“On November 6, 1903, the Commissioner of Railroads addressed a letter to the Quartermaster-General of the Army in substance, as follows:
666SIR: I have the honor to acknowledge the receipt of a letter, which is returned herewith, from the depot quartermaster at St. Louis, Mo., referred to me by you, on the subject of the length of the land-grant line of the Missouri, Kansas and Texas Railway Company.
"I find upon consulting the records of this department that the company has received no lands within the limits of the Osage ceded reservation, about 32 miles, nor any indemnity lands for that portion of the line. Also that the portion of the line from Parsons to Chetopa is not a land-grant line.'
“On December 21, 1903, a letter was addressed to the Quartermaster-General of the Army, from the office of the Commissioner of Railroads, stating that the land-grant mileage of the Missouri, Kansas and Texas Railway Company in Kansas is 125.77 miles, extending from Junction City to the northern boundary line of the Osage ceded lands, near Humboldt.
"It appears from a letter addressed to the depot quartermaster at St. Louis, Mo., by the general freight agent of the claimant company, December 24, 1903, on file in the Quartermaster-General's Office, that the conclusion that the length of the company's land-grant line in Kansas is 125.77 miles, lying between Junction City and the northern boundary line of the Osage ceded lands, near Humboldt, is based upon an affidavit by Mr. S. B. Fisher, the company's chief engineer, furnished to the Commissioner of Railroads.
"On December 26, 1903, the depot quartermaster at St. Louis was informed that the Commissioner of Railroads had advised the Quartermaster-General of the Army as follows:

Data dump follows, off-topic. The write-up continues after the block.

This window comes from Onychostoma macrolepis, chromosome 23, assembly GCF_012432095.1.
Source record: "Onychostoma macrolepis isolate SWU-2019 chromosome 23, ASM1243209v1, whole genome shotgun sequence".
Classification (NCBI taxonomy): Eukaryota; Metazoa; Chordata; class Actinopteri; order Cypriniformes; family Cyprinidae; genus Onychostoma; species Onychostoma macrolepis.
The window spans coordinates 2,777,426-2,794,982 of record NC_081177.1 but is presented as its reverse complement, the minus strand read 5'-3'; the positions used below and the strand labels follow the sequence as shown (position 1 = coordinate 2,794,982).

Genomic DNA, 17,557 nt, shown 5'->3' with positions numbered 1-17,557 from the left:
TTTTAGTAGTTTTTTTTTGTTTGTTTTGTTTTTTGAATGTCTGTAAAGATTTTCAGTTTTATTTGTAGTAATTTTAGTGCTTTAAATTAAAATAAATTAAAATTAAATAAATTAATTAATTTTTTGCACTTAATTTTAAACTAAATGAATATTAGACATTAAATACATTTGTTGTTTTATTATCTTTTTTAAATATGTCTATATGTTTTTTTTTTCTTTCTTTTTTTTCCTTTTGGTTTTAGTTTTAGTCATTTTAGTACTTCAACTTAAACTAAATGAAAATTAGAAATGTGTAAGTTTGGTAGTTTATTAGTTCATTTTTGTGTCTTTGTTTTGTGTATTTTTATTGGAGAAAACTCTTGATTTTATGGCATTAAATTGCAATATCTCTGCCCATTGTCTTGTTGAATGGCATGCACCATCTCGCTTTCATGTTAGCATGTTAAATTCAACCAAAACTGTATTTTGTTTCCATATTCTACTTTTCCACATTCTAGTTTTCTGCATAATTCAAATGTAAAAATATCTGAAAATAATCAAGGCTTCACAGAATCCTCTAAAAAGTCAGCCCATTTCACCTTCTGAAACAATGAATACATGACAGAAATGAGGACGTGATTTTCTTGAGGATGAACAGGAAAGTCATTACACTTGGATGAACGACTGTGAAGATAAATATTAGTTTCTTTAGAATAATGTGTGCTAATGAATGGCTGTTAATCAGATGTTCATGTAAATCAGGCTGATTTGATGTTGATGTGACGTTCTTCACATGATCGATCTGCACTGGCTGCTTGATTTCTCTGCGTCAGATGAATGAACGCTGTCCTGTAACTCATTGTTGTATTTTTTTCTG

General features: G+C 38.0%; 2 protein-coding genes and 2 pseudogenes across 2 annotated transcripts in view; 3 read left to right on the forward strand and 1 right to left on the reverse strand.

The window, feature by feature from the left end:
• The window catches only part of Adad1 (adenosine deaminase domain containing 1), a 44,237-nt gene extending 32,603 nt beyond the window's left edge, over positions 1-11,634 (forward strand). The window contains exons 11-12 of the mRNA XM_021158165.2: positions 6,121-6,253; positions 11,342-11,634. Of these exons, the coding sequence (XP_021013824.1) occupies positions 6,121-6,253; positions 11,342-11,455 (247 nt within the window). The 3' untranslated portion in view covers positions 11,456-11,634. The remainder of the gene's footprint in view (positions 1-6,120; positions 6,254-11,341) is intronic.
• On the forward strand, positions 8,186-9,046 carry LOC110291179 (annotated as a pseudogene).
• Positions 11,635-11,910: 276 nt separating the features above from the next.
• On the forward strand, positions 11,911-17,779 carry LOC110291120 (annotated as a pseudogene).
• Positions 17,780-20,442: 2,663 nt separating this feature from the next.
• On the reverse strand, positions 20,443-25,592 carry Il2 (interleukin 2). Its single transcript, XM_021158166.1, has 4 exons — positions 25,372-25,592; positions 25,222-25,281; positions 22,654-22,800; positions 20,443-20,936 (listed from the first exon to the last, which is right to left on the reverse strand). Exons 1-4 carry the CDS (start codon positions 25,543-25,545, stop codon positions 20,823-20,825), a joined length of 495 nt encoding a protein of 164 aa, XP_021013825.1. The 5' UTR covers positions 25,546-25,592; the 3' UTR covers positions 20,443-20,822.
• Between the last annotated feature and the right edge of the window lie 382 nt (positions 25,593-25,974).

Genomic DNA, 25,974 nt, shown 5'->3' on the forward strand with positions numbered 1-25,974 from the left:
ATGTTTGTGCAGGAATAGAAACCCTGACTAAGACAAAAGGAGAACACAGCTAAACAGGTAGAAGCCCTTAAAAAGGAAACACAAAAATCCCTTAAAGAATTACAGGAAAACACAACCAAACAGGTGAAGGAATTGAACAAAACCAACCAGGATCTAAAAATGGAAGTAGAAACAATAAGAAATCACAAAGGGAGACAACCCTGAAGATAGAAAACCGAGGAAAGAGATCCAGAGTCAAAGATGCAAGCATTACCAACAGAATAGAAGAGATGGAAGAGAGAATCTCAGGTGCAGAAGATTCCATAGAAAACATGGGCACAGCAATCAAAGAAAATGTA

“The free land-grant mileage of said road in Kansas is 125.77 miles, extending from Junction City to the northern boundary line of the Osage ceded lands, near Humboldt.'
“The depot quartermaster at St. Louis was thereupon directed by the Quartermaster-General of the Army to be governed by this information in the settlement of Government transportation originating on and after the date of said letter, namely, December 26, 1903, that is affected by said change of mileage, and a copy of said letter was furnished to quartermasters and others concerned for their information and guidance.
"On May 11, 1904, the auditor for the claimant company forwarded the aforesaid claim to the depot quartermaster at St. Louis, stating that it had been selected for the purpose of obtaining a ruling from the Auditor for the War Department in the settlement of Government transportation over the claimant's land-grant line in Kansas. He contended that the company is entitled to full pay for the transportation of troops and munitions of war over the 55 miles of alleged nonlandgrant road, whether the transportation was performed before December 26, 1903, or after that date. He also contended that the company is entitled to half pay for the transportation of troops and munitions of war over the 125.77 miles of its land-grant line extending from Junction City to a point near Humboldt, and submited the aforesaid claim to serve as a test case.
“Accordingly, the depot quartermaster at St. Louis, on May 12, 1904, forwarded the aforesaid claim to this office for the action of the accounting officers of the Treasury, as requested in the letter of the auditor for the company. The quartermaster stated that the auditor of the company not only contends that the change in the land-grant mileage of the company should be applied retroactively on all unsettled business, but that the Government should pay 50 per cent of tariff rates for transportation over the remaining 125.77 miles of its line which has always been considered wholly free. He stated that the grounds upon which this latter claim is based